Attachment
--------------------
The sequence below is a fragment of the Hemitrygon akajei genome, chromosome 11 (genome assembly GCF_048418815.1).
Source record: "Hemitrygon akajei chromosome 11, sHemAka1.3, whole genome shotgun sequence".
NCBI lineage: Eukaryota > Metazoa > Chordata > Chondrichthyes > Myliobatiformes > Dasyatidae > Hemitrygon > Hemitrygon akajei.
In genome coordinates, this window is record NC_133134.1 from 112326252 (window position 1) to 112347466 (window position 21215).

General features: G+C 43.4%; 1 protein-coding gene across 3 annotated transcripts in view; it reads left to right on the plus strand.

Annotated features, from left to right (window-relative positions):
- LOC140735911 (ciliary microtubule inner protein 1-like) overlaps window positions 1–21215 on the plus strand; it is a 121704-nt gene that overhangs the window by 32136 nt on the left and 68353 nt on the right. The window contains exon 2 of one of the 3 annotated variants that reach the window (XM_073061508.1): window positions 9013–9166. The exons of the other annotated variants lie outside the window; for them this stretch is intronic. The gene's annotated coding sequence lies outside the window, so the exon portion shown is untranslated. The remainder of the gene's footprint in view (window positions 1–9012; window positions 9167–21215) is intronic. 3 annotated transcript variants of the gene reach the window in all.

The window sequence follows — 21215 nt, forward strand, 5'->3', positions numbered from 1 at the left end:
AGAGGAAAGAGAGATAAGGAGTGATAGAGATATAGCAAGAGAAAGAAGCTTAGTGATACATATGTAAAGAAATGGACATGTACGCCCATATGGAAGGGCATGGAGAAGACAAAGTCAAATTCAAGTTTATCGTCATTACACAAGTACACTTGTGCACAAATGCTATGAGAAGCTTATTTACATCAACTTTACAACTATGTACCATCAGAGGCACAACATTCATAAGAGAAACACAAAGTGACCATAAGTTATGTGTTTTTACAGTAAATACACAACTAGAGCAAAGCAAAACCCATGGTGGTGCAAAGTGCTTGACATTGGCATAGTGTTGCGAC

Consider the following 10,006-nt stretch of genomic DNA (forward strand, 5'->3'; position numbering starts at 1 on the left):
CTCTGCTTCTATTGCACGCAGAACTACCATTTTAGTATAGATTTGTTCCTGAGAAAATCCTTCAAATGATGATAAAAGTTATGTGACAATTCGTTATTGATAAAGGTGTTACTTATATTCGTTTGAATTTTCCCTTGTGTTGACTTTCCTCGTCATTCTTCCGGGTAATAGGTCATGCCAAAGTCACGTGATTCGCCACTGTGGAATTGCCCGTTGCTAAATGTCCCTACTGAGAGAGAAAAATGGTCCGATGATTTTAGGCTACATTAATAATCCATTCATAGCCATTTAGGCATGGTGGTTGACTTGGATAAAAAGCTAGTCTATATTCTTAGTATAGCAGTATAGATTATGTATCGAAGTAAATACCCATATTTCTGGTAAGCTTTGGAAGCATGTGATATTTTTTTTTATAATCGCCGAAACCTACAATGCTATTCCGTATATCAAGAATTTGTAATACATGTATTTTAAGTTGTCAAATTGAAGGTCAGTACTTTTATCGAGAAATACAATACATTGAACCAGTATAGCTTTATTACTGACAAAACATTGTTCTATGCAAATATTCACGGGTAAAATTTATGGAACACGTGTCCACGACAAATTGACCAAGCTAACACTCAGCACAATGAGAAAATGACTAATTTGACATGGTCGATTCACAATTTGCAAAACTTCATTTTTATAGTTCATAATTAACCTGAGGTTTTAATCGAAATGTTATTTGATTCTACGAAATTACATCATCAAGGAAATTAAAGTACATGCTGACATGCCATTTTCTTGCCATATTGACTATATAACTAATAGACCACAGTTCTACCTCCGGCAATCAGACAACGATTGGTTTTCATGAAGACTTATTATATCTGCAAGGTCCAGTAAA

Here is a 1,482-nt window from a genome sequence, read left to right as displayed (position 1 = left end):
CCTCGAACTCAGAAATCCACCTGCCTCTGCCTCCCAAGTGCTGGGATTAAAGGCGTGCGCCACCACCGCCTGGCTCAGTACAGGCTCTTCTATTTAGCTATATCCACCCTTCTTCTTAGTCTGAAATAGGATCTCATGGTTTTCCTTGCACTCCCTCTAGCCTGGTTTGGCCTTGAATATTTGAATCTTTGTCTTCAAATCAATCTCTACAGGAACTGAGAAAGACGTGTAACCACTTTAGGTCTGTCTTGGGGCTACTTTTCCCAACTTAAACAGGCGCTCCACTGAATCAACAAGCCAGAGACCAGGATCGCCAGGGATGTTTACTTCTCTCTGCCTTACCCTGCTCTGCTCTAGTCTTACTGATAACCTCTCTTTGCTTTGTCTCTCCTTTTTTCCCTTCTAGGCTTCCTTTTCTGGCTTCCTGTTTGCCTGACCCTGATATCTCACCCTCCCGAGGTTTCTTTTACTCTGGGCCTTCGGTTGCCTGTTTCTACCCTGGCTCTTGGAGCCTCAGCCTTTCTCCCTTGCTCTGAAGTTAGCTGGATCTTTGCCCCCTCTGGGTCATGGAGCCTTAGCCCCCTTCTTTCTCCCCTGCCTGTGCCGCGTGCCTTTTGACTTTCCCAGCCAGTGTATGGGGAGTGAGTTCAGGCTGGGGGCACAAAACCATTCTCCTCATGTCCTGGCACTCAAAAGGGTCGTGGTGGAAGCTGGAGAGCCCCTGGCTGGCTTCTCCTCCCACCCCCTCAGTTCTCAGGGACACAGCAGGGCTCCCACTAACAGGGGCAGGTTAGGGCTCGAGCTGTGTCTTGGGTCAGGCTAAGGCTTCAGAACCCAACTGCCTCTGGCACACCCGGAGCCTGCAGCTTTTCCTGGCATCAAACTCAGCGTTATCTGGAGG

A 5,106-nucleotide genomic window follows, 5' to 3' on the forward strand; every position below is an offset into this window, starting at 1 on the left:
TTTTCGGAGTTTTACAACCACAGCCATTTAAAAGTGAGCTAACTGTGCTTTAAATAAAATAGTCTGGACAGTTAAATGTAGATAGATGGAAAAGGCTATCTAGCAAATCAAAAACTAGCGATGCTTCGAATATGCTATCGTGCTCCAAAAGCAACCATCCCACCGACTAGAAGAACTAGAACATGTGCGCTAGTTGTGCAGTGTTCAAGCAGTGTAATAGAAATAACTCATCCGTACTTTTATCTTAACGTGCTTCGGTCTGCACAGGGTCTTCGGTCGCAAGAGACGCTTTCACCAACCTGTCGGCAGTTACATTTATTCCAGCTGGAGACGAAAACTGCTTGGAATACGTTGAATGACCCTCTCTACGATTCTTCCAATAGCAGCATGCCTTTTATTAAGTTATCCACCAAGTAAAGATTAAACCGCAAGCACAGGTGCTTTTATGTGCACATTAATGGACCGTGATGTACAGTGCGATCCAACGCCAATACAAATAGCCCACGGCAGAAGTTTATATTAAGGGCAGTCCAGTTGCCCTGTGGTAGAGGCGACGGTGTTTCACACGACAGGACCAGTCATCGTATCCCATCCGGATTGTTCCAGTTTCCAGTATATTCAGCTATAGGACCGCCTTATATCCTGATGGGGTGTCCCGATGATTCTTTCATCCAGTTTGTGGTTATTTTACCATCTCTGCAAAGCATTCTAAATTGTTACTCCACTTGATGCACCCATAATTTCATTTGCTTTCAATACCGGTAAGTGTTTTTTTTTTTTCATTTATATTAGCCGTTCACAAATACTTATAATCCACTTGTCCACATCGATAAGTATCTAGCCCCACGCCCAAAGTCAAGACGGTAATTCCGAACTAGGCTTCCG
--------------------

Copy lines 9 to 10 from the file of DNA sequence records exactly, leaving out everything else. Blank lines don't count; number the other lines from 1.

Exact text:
AGAGGAAAGAGAGATAAGGAGTGATAGAGATATAGCAAGAGAAAGAAGCTTAGTGATACATATGTAAAGAAATGGACATGTACGCCCATATGGAAGGGCATGGAGAAGACAAAGTCAAATTCAAGTTTATCGTCATTACACAAGTACACTTGTGCACAAATGCTATGAGAAGCTTATTTACATCAACTTTACAACTATGTACCATCAGAGGCACAACATTCATAAGAGAAACACAAAGTGACCATAAGTTATGTGTTTTTACAGTAAATACACAACTAGAGCAAAGCAAAACCCATGGTGGTGCAAAGTGCTTGACATTGGCATAGTGTTGCGAC

Consider the following 10,006-nt stretch of genomic DNA (forward strand, 5'->3'; position numbering starts at 1 on the left):